Describing the relationship
between the Jewish people
and Germany as "psychologi-
cally and morally the most
difficult and delicate problem
facing our Jewish generation
of today," Goldmann warned
that the Jews must not try to
ignore the existence of Ger-
many and the problem of
German-Jewish relations "as
many Jews would like to do."
"The existence of Germany
and its increasing importance
in world affairs," Goldmann
declared, "is an objective part
which no unrealistic attempt
of the Jewish people it ignore
it could change. Therefore, it
was the proper thing to start
years ago, negotiations with
the Federal Republic on in-
demnification and reparations.
The result was not only of
tremendous material import-
ance to Israel and hundreds of
thousands of Jewish Nazi vic-
tims; but, by acting generous-
ly, Germany has facilitated its
rehabilitation and its coming
back into the family of civiliz-
ed nations."
Stressing that the Jews can
never forget what was done to
them in the Nazi period, "nor
should the Germans try to for-
get it," Goldmann said that "the

knowledge of what they have
done must become part of the
German's historical conscience
as a pre-condition for their
moral re-education which would
make the recurrence of such
horrors impossible."
Warning that the Jewish
people must always remain on
guard, Goldmann said: "Our
generation has committed the
sin of underestimating the Nazi
movement in its beginning. Much
of the tragedy would have been
avoided, if our people would not
have taken this easy-going atti-
tude. And, although one cannot
foresee under normal circum-
stances a repetition of the Nazi
period, it is obvious that the
Jewish people must r e in a i n
watchful and rather be oversen-
sitive to symptoms of neo-Naz-
ism in Germany and elsewhere,
than indifferent."

5 Greek Groups Back Hillel at Northwestern

An instance of fraternity-
sorority support of Hillel cul-
tural programs took place at
Northwestern University when
five Greek groups contributed
funds to make possible the pub-
lication of a 12-page booklet an-
nouncing a series of seven lec-
tures on "Existentialism—Revo-
lution in Value," presented by
the Bnai Brith Hillel Founda-
tions on seven Sunday evenings
in October and November.
The first lecture, by Dr. Will
Herberg, professor of Judaic
studies at Drew University, at-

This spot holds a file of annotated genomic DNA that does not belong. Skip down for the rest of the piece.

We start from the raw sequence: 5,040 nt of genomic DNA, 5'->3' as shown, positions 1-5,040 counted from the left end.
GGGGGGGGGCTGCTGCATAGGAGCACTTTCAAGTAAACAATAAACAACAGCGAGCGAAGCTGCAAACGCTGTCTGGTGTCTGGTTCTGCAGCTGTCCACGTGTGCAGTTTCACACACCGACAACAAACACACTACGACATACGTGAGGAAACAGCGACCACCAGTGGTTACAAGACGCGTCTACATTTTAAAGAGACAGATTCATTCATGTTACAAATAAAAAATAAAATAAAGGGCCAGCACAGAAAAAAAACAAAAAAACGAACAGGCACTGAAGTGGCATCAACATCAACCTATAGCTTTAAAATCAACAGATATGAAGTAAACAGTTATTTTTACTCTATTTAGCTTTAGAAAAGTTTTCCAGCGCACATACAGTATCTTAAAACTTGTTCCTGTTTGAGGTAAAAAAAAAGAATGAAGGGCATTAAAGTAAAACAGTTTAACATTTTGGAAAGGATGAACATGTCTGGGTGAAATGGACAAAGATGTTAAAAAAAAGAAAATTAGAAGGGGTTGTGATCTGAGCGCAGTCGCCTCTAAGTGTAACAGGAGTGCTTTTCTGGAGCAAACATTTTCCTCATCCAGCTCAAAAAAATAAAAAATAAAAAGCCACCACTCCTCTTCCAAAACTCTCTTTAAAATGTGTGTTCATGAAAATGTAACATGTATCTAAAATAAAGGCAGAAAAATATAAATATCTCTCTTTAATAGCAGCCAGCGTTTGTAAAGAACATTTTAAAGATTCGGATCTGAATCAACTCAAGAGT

tracted an overflow audience of
600.
Subsequent lectures will be
given by distinguished faculty

members from Northwestern,
who will speak on several
existentialist philosophers, writ-
ers and artists, ending on Nov.
24 with a lecture on Marc
Chagall.

YOUNG MAN WANTED

Capable, confident salesman
with some real estate experi-
ence, for steady salaried set-
up, paying $8000 to $9000
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THE JEWISH NEWS

BOX 605

17100 W. 7 Mile Rd.,
Detroit 35, Michigan

Report Jewish
Problem in Germany
Still 'Formidable'

LONDON, (JTA)—The Daily
Telegraph reported from Bonn
that there were 30,000 Jews
currently living in West Ger-
many, few of whom "feel secure
yet" and many of whom main-
tain dual nationality.
About 8,000 of them have no
contact with the Jewish com-
munity. some even pretending
to be Gentile Germans, the re-
port said. Relations with the
Germans are still inhibited by
memories of the Nazi past and
most of the Germans, burdened
with guilt feelings, tend to over-
compensate in their behavior
toward Jews.
Other Germans, the report
continued, unthinkingly disclose
their latent anti - Semitism
though less openly than the
Austrians. "All in all, 25 years
after Crystal Night, when the
Nazis roamed through German
and Austrian cities, setting syn-
agogues afire and beating and
killing Jews, the problems of
Jews in Germany remain for-
midable," the report stated.
At national levels, however,
relations have developed sur-
prisingly well, the report stress-
ed. The West Germans are ful-
filling their restitution obliga-
tions, West Germany has be-
come Israel's third largest trad-
ing partner and the West Ger-
man army is equipped with Is-
raeli guns and German soldiers
wear Israeli-made shirts and
sports trousers. They also use
Israel-made mortar ammunition
of which hundreds of thousands
of rounds are purchased.